Berberine slows the progression of prediabetes to diabetes. - GreenMedInfo Summary
Berberine Slows the Progression of Prediabetes to Diabetes in Zucker Diabetic Fatty Rats by Enhancing Intestinal Secretion of Glucagon-Like Peptide-2 and Improving the Gut Microbiota.
Front Endocrinol (Lausanne). 2021 ;12:609134. Epub 2021 May 7. PMID: 34025574
Background: Berberine is a plant alkaloid that has multiple beneficial effects against intestine inflammation. In our previous study, we have found that berberine also possesses an antidiabetic effect. However, whether berberine is useful in the prevention of type 2 diabetes mellitus (T2DM) through its effect on intestine endocrine function and gut microbiota is unclear.
Aim: To investigate the effects of berberine in the prevention of T2DM, as well as its effects on intestine GLP-2 secretion and gut microbiota in ZDF rats.
Methods: Twenty Zucker Diabetic Fatty (ZDF) rats were fed a high-energy diet until they exhibited impaired glucose tolerance (IGT). The rats were then divided into two groups to receive berberine (100 mg/kg/d; berberine group) or vehicle (IGT group) by gavage for 3 weeks. Five Zucker Lean (ZL) rats were used as controls. Fasting blood glucose (FBG) was measured, an oral glucose tolerance test was performed, and the Homeostatic Model Assessment of Insulin Resistance (HOMA-IR) was calculated. Intestinal expression of TLR-4, NF-κB, TNF-α, mucin, zona occludens-1 (ZO-1) and occludin were assessed (immunohistochemistry). Plasma levels and glutamine-induced intestinal secretion of glucagon-like peptide-1 (GLP-1) and GLP-2 were measured (enzyme-linked immunosorbent assay). The plasma lipopolysaccharide (LPS) level was measured. Fecal DNA extraction, pyrosequencing, and bioinformatics analysis were performed.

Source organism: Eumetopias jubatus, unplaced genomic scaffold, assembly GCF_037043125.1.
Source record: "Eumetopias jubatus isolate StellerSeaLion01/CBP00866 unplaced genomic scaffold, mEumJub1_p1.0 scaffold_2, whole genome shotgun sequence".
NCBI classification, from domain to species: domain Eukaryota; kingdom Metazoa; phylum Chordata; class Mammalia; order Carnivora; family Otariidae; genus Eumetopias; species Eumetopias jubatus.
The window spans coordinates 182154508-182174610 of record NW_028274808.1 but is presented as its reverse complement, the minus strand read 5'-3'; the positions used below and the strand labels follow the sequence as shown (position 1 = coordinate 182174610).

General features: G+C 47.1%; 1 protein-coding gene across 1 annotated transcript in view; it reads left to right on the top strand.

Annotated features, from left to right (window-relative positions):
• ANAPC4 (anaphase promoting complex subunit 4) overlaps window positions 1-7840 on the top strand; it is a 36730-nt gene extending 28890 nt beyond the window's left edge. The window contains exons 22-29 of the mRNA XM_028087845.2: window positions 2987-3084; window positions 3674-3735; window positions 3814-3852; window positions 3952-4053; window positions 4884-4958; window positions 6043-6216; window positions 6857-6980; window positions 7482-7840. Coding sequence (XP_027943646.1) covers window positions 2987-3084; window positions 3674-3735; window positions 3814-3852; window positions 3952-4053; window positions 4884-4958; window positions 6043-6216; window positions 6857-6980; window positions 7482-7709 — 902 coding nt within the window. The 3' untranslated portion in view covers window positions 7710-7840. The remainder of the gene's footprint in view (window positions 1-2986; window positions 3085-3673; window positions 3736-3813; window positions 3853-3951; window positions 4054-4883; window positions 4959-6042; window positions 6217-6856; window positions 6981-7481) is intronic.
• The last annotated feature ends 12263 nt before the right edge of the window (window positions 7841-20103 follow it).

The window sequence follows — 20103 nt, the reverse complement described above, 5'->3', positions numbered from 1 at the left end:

Results: After 3 weeks of intervention, diabetes developed in all rats in the IGT group, but only 30% of rats in the berberine group. Treatment with berberine was associated with reductions in food intake, FBG level, insulin resistance, and plasma LPS level, as well as increases in fasting plasma GLP-2 level and glutamine-induced intestinal GLP-2 secretion. Berberine could increase the goblet cell number and villi length, and also reverse the suppressed expressions of mucin, occludin, ZO-1 and the upregulated expressions of TLR-4, NF-κB and TNF-α induced in IGT rats (P<0.05). Berberine also improved the structure of the gut microbiota and restored species diversity.
Conclusion: Berberine may slow the progression of prediabetes to T2DM in ZDF rats by improving GLP-2 secretion, intestinal permeability, and the structure of the gut microbiota.